January 19, 2019

Why go with a Professional Photographer


Q: Why should I hire a Professional Photographer for my Senior Pictures?

A: Because you’re a professional in your field as well and you trained for what you do.  Let say you have the option to go to a hairstylist that learned how to color hair from watching videos, went and bought some dye, scissors, brushes and she’s ready to do your hair OR you can go to someone that has years of experience and has trained with professionals.  Obviously, the choice is yours to choose whomever you’d like.  As we all know, the advent of digital photography has led your Uncle Fred, your roommate, and a whole slew of other folks into thinking they’re photographers.  It’s also true that the newest digital cameras are really, really smart. But a smart digital camera does not an accomplished artist make.  (With that being said, everyone has to start somewhere and honestly, some of them are fantastic and I encourage them to start hardcore training and go for it.  If you have that natural gift then go embrace it and LEARN.)

What’s the moral? When you hire a pro, you’re not just hiring a person with a more expensive camera than your Uncle Fred. You’re hiring someone who knows how to make you (or whatever the subject is) look awesome, using an artistic eye, an ability to put the subject at ease, and the technical skill and training to give you a riveting image that everyone will notice and you will love for a lifetime.  You’re hiring someone who can take your vision of yourself, and mold it into something eye-catching, emotional and technically spot on.

Q: What am I paying a professional for?

A: When you pay a professional photographer to shoot for you, you are generally paying for the following things:

• the years of education, experience, and the equipment involved;

• a creation fee, which involves their creativity and expertise;

• an agreed upon number of hours or days to do your shoot and deliver a final product;

• expenses incurred in creating those images (software, equipment, processing, post-production time in digital work, etc.);

• Lab cost of  selected images for prints, albums, etc;

• a repro rights fee on individual photos digital files you wish to reproduce and use for your own purposes.


Q:  Isn’t digital photography cheaper than the old film days?

A:  The emergence of digital photography over the past decade has revolutionized photography. And though we miss the days of film–particularly gorgeous black and white–digital shooting has numerous advantages. Among the perks of digital is the ability for the photographer and client to catch mistakes and make changes early in the shoot by checking the monitor, as well as faster turnaround time, easier image modification and retouching, increased ability to shoot in low-light situations, and the ability to create dynamite color and black and white images from the same shot. But here comes the confusing part: for amateurs, digital is often cheaper; but for professionals, it’s not. In fact, according to stats published in the past few years, doing a professional shoot digitally costs as much as one-third more than traditional methods. Why, you ask?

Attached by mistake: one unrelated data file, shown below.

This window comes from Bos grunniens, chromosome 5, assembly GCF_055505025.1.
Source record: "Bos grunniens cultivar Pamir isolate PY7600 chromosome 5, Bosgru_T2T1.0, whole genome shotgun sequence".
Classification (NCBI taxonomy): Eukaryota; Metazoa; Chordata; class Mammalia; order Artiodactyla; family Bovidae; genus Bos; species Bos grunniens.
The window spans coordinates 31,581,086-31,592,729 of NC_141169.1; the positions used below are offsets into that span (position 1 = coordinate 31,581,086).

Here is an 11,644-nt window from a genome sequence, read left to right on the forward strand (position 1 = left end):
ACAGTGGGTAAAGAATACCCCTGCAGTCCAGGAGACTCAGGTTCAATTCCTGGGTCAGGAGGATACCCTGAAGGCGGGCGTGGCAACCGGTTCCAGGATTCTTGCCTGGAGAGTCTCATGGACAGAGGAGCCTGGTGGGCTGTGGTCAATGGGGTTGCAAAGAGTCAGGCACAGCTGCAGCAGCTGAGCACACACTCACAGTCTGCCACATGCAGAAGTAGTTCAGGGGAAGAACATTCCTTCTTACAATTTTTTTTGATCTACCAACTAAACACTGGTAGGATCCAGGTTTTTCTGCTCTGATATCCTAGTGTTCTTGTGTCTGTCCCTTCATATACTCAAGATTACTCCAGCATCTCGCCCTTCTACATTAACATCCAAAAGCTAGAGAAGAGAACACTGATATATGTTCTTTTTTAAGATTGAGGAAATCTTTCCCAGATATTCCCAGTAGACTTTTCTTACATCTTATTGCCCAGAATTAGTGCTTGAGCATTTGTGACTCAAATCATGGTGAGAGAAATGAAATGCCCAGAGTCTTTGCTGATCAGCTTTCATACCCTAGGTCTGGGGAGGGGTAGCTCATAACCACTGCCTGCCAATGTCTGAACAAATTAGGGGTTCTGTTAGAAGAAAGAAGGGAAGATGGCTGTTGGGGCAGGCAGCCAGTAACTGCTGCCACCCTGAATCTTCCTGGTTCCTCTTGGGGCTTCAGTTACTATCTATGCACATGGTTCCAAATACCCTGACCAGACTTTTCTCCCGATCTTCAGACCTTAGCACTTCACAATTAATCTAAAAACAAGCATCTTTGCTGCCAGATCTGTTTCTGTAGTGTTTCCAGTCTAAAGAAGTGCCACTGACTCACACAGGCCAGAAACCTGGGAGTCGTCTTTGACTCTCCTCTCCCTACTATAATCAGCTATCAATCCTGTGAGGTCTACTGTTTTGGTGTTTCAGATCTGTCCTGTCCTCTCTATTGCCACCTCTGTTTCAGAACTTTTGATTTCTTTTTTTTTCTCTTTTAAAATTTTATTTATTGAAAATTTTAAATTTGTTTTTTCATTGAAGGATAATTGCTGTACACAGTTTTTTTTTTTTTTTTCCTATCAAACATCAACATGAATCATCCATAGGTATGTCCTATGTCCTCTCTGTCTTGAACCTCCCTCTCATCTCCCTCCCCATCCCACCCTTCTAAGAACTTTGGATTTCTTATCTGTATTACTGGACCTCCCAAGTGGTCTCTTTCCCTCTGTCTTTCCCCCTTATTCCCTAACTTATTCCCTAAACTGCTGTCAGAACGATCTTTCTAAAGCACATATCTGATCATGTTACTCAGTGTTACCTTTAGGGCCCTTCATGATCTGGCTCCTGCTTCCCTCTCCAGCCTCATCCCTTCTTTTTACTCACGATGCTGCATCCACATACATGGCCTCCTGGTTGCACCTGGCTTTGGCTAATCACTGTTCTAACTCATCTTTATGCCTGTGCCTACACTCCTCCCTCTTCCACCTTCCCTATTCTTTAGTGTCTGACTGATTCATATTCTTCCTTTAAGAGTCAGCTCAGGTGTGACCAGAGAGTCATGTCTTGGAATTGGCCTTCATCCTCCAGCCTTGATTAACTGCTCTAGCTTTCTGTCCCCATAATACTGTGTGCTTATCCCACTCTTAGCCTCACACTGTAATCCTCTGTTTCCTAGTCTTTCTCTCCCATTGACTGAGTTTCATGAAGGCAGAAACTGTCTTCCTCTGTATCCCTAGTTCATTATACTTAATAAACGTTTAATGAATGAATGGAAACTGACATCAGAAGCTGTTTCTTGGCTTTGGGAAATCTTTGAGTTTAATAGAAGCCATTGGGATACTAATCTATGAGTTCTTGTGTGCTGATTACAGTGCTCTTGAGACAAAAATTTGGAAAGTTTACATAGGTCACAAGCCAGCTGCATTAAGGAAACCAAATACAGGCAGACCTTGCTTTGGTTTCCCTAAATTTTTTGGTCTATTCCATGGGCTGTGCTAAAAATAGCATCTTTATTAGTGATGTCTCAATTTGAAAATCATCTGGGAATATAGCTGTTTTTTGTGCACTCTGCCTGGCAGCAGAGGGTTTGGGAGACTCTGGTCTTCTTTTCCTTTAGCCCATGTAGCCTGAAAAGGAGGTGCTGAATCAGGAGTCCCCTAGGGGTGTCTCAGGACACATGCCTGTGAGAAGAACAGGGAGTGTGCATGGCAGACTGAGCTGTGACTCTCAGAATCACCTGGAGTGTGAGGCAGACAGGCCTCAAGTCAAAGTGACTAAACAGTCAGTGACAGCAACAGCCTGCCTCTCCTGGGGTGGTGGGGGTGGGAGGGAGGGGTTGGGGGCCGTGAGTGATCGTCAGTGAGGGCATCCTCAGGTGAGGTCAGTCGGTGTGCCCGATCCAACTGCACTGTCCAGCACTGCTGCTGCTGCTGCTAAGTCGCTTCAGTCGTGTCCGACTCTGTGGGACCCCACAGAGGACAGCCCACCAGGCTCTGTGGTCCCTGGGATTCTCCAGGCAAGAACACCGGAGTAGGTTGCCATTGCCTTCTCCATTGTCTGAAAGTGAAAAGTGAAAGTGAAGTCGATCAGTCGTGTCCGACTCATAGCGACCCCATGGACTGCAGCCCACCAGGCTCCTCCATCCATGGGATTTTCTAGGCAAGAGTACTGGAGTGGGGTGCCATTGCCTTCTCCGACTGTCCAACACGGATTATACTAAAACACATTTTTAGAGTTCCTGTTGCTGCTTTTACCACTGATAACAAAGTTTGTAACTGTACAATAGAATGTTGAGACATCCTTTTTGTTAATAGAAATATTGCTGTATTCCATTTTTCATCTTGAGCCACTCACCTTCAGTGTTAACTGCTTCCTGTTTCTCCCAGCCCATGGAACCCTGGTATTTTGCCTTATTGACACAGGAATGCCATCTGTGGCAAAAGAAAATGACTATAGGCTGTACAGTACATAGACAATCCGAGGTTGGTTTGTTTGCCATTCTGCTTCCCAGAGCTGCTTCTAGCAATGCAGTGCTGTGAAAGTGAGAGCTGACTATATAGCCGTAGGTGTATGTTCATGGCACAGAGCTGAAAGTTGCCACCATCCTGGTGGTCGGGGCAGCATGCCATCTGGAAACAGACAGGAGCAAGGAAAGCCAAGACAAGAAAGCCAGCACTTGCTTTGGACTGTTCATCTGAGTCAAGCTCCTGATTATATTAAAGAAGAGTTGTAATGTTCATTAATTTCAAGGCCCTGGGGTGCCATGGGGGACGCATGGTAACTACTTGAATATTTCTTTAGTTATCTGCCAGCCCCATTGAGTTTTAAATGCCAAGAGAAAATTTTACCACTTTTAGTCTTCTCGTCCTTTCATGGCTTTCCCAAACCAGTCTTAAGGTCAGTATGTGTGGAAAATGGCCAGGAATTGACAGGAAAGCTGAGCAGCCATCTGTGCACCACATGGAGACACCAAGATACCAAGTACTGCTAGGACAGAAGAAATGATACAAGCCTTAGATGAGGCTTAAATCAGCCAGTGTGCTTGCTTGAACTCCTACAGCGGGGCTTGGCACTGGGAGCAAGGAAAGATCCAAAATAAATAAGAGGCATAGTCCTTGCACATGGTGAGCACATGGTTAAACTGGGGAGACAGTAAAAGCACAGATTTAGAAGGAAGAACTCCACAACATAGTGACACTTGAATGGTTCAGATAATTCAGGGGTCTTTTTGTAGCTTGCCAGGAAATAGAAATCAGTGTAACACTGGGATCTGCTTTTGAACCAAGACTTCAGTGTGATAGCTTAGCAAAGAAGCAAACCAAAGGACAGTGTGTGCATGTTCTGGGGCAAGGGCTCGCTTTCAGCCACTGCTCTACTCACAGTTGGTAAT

In the old days–from eight to one hundred and fifty years ago–photographers expected their cameras, darkroom equipment, and all they needed to shoot and create an original image for you to last between five and twenty-five years, if not more. Today, digital equipment–cameras, computers, hardware, and software–is often obsolete in a few months, and rarely makes it to two or three years. Constant upgrading ain’t cheap!

When a photographer shoots digitally, the post-production work required after the shoot–including downloading, naming files, color corrections, various batch actions, backing up on multiple external hard drives, retouching, burning CDs or DVDs, etc. etc.– is infinitely more time consuming for the photographer, and always takes way longer than the shoot itself. In the old days, this was often a simple lab drop and pickup that was billed to the client. Today, it is the photographer who is working at the computer perfecting and presenting your images, which is reflected in your bill.

Because clients know how quickly digital turnarounds can happen, they often expect the photographer to process and deliver much, much faster than with film. The marketplace has upped the ante on deadlines as well. So these added pressures also push up the costs.

Credit to Susan Miller

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